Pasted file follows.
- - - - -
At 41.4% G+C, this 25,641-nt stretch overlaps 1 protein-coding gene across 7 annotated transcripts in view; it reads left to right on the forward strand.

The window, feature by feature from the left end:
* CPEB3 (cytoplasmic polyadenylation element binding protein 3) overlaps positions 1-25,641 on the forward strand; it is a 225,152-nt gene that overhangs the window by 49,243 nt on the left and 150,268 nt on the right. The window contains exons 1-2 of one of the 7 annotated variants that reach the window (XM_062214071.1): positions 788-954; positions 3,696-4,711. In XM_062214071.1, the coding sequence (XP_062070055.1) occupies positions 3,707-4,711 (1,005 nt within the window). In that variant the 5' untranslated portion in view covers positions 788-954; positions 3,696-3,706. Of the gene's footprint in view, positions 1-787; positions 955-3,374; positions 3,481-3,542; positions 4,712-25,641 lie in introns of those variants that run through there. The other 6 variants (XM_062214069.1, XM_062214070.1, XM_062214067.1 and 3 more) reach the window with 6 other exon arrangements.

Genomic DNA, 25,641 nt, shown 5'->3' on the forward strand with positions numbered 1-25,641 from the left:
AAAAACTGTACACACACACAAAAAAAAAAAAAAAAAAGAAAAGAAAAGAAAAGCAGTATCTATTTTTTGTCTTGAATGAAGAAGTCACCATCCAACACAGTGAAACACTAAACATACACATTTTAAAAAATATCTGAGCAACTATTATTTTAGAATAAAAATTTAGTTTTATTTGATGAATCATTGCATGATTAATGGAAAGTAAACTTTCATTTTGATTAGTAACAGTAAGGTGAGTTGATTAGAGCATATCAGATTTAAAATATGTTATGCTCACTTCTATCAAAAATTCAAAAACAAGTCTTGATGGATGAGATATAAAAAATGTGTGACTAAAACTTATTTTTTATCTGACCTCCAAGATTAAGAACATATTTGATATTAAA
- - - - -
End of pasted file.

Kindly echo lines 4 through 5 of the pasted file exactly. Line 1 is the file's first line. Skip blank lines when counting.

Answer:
Genomic DNA, 25,641 nt, shown 5'->3' on the forward strand with positions numbered 1-25,641 from the left:
AAAAACTGTACACACACACAAAAAAAAAAAAAAAAAAGAAAAGAAAAGAAAAGCAGTATCTATTTTTTGTCTTGAATGAAGAAGTCACCATCCAACACAGTGAAACACTAAACATACACATTTTAAAAAATATCTGAGCAACTATTATTTTAGAATAAAAATTTAGTTTTATTTGATGAATCATTGCATGATTAATGGAAAGTAAACTTTCATTTTGATTAGTAACAGTAAGGTGAGTTGATTAGAGCATATCAGATTTAAAATATGTTATGCTCACTTCTATCAAAAATTCAAAAACAAGTCTTGATGGATGAGATATAAAAAATGTGTGACTAAAACTTATTTTTTATCTGACCTCCAAGATTAAGAACATATTTGATATTAAA